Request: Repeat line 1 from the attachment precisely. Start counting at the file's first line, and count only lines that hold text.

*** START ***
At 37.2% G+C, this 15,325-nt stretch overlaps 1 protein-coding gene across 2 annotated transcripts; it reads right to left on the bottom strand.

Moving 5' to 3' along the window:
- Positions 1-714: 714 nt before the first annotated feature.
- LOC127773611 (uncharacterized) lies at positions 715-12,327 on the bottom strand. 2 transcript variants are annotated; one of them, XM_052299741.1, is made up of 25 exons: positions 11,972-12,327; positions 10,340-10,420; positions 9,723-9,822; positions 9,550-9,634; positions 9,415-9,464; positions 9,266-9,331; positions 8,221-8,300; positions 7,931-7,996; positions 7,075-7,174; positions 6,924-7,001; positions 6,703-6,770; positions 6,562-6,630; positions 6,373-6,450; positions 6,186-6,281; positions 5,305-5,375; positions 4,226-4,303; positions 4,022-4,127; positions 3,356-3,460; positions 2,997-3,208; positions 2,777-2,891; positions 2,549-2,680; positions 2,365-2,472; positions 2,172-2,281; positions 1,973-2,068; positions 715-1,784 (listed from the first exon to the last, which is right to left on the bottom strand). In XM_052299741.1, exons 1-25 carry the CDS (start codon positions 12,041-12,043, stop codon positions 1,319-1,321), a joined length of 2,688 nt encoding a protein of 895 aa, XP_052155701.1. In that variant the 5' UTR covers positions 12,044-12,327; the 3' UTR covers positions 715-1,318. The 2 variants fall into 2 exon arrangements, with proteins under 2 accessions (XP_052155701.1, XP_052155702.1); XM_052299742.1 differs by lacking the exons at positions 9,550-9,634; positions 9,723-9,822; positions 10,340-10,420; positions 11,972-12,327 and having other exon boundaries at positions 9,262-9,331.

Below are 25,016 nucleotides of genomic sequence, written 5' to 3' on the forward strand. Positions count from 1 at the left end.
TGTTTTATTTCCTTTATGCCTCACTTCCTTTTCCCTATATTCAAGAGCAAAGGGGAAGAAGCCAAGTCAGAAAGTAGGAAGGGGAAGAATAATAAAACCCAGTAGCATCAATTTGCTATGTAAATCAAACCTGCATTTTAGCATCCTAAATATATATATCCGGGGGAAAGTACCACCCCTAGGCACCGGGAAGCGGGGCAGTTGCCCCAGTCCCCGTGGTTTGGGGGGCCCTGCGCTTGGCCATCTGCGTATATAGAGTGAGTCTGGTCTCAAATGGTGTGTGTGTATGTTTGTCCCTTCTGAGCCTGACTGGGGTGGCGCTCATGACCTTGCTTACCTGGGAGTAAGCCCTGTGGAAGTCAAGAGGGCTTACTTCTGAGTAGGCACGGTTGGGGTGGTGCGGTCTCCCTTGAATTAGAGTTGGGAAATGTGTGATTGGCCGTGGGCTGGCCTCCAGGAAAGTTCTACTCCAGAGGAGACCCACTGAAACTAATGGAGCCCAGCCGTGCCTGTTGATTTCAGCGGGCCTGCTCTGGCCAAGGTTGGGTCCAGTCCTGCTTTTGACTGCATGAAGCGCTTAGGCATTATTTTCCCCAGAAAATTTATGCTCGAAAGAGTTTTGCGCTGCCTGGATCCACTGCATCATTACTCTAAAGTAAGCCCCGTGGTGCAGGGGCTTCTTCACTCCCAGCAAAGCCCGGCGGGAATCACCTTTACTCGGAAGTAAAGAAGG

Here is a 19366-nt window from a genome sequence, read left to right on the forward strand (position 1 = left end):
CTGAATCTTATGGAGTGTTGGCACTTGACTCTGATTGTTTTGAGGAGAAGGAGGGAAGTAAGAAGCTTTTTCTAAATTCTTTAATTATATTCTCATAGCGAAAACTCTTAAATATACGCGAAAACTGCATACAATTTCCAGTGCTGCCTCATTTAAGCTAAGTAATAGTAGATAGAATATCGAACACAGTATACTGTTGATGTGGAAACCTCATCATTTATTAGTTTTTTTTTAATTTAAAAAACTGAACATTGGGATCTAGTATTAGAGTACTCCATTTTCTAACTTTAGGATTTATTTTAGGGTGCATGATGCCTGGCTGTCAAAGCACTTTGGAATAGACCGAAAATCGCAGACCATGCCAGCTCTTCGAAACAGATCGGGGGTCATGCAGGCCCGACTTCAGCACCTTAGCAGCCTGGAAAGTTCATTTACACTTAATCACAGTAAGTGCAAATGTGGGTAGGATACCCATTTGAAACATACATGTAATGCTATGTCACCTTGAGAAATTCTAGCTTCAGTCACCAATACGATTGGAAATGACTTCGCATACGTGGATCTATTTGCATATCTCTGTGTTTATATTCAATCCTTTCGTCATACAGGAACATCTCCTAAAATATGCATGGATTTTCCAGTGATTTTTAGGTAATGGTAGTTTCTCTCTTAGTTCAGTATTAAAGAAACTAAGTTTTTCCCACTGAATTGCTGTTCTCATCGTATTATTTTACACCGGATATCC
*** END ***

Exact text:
At 37.2% G+C, this 15,325-nt stretch overlaps 1 protein-coding gene across 2 annotated transcripts; it reads right to left on the bottom strand.